First Among Sequels by Jasper Fforde

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How can I not adore Jasper Fforde’s books? His logic driven, nonsense based, literature inspired stories consistently blow me away. This is the fifth Thursday Next adventure, and while not my favourite (what can beat The Eyre Affair?), First Among Sequels has the same mind twisting plot as its predecessors and kept me entertained.
What I Liked: The narrative is highly evocative and entertaining, full of pop culture references, witticisms and a keen detail that makes the complex plot easier to follow. 
We are faced with three Thursdays, the real world Thursday Next, Jurisfiction agent, Mother, Wife and ACME carpeter; Thursday5, Jurisfiction cadet and bookworld star of the The Great Samuel Pepys Fiasco; and Thursday1-4 of the original, poorly written Thursday Next books, full of sex and violence.
Thursday5 is gentle, passive and enjoys wheatgrass, yoga and aligning her chakras, while Thursday1-4 is violent, aggressive and couldn’t care less about the consequences of her thoughtless actions. 
Their interactions with each other, and with the OutWorlder Thursday, keep you on your toes comparing their similarities and their differences.
In the past, the characters Fforde has included in his bookworld have been from classics like Sense and Sensibility, or made up like Commander Bradshaw and his wife Melanie. In First Among Sequels we hear some familiar modern names including Harry Potter, and get a glimpse of Temperance Brennan from Kathy Reichs popular forensic anthropology books (does anyone else watch Bones?). It’s nice to see some more of my favourites sneak into the narrative.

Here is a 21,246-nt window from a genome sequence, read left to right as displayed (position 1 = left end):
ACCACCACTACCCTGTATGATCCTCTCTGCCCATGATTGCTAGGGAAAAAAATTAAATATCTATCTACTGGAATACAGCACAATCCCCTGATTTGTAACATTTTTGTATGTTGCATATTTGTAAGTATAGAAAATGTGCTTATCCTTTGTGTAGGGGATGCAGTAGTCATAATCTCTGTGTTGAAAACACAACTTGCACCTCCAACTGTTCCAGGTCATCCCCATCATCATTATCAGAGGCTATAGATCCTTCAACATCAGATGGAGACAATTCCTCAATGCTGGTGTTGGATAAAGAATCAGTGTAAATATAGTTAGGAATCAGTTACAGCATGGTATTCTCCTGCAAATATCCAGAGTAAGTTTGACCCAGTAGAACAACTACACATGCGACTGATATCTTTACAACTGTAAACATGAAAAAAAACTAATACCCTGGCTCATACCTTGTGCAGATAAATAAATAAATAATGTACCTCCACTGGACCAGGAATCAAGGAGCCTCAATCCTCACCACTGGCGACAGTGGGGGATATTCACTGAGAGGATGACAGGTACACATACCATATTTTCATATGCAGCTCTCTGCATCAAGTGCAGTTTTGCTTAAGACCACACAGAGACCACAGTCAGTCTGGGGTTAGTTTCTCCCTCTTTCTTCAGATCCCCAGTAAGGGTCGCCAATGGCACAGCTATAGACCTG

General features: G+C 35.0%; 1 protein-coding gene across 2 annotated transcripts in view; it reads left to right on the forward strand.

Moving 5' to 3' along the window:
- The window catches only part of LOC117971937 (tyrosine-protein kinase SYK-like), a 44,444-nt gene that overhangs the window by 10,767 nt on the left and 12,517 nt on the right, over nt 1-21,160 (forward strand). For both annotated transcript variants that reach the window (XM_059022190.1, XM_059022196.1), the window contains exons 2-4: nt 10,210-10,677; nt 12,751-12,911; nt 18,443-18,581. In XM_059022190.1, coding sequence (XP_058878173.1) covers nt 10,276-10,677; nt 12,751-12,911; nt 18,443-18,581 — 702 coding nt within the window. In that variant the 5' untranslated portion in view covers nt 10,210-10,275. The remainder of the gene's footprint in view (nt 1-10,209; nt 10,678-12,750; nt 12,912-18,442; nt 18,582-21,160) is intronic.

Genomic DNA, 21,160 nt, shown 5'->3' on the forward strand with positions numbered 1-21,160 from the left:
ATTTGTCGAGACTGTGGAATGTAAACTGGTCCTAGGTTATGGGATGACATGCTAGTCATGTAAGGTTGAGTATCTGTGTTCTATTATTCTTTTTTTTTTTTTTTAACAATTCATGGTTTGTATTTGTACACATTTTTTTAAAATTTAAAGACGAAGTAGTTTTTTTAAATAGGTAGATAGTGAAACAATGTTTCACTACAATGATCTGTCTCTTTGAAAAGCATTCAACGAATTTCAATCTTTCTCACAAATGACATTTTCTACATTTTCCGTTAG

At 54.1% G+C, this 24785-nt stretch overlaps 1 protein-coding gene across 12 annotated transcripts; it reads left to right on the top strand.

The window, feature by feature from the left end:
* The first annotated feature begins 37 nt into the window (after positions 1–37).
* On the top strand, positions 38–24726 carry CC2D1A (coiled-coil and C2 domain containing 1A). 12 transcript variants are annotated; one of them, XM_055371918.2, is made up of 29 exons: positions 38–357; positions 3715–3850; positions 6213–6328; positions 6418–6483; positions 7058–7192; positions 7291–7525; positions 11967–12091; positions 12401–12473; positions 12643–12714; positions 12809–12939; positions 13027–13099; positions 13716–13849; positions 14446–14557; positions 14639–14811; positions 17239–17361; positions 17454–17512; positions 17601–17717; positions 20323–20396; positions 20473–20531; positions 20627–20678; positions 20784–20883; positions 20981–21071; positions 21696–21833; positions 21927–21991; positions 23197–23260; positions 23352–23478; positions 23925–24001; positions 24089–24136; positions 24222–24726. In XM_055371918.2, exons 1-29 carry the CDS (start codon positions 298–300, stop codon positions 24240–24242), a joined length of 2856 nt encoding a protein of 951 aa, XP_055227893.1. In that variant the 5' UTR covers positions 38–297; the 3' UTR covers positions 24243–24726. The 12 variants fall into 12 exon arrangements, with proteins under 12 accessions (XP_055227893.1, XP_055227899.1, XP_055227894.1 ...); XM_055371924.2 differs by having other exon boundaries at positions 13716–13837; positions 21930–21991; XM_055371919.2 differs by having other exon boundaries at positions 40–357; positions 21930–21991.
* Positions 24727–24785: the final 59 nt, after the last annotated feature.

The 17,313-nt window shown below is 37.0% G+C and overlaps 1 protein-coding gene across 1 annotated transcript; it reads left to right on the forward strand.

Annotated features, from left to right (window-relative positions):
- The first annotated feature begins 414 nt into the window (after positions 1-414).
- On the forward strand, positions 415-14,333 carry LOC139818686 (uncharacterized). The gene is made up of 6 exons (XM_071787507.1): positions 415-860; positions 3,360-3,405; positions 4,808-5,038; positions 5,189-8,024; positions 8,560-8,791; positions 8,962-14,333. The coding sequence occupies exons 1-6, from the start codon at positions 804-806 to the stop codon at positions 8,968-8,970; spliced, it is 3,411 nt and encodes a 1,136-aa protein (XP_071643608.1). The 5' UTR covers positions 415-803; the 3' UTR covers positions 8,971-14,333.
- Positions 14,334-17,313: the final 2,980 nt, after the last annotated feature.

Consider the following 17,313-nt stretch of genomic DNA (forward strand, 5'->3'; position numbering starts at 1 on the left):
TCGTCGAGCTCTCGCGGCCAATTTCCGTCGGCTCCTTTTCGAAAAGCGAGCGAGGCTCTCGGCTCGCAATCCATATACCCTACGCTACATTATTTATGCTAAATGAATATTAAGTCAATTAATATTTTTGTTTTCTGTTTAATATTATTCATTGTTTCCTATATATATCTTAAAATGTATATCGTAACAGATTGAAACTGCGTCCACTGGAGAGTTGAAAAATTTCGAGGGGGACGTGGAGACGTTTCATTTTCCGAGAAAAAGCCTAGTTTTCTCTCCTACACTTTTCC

What I Didn’t Like: I’m a sci-fi fan, I love Star Trek, Doctor Who and SG1/Atlantis/Universe, and usually I love time travel. Time travel that makes sense to me is welcome and enjoyed, whereas time travel in the Thursday Next books makes my brain ache with the chicken or the egg debate. Scrambled egg equations, time dilution, and three versions of Friday from the same timeline, and another from an alternate timeline. Lazy children, potential children and mentally implanted children make the plot even more confusing and complicated than the already twisted narrative.
To be fair, I find the time travel plot wonderfully engrossing and fascinating, I just don’t have the capacity to understand it – neither does Thursday according to many of her conversations with Friday.
Now I’m looking forward to picking up the next few Thursday Next novels and to enjoy more of the BookWorld.

Rating: 5 out of 5.

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